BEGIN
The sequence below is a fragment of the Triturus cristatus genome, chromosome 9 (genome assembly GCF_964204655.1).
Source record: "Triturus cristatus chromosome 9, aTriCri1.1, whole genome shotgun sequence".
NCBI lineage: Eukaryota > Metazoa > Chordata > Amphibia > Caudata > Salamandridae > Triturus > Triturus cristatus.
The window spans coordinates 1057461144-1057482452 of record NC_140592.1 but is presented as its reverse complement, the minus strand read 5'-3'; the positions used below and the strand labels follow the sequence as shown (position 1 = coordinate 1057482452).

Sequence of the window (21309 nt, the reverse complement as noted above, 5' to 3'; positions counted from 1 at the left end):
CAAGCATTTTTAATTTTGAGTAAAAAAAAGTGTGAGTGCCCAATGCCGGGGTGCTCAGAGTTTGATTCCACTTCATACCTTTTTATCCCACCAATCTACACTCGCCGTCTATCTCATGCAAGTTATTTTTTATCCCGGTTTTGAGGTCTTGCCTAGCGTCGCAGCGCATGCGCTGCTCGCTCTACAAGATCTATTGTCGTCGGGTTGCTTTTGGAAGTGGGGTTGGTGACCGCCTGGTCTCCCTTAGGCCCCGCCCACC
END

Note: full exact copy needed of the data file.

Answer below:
The sequence below is a fragment of the Triturus cristatus genome, chromosome 9 (genome assembly GCF_964204655.1).
Source record: "Triturus cristatus chromosome 9, aTriCri1.1, whole genome shotgun sequence".
NCBI lineage: Eukaryota > Metazoa > Chordata > Amphibia > Caudata > Salamandridae > Triturus > Triturus cristatus.
The window spans coordinates 1057461144-1057482452 of record NC_140592.1 but is presented as its reverse complement, the minus strand read 5'-3'; the positions used below and the strand labels follow the sequence as shown (position 1 = coordinate 1057482452).

Sequence of the window (21309 nt, the reverse complement as noted above, 5' to 3'; positions counted from 1 at the left end):
CAAGCATTTTTAATTTTGAGTAAAAAAAAGTGTGAGTGCCCAATGCCGGGGTGCTCAGAGTTTGATTCCACTTCATACCTTTTTATCCCACCAATCTACACTCGCCGTCTATCTCATGCAAGTTATTTTTTATCCCGGTTTTGAGGTCTTGCCTAGCGTCGCAGCGCATGCGCTGCTCGCTCTACAAGATCTATTGTCGTCGGGTTGCTTTTGGAAGTGGGGTTGGTGACCGCCTGGTCTCCCTTAGGCCCCGCCCACC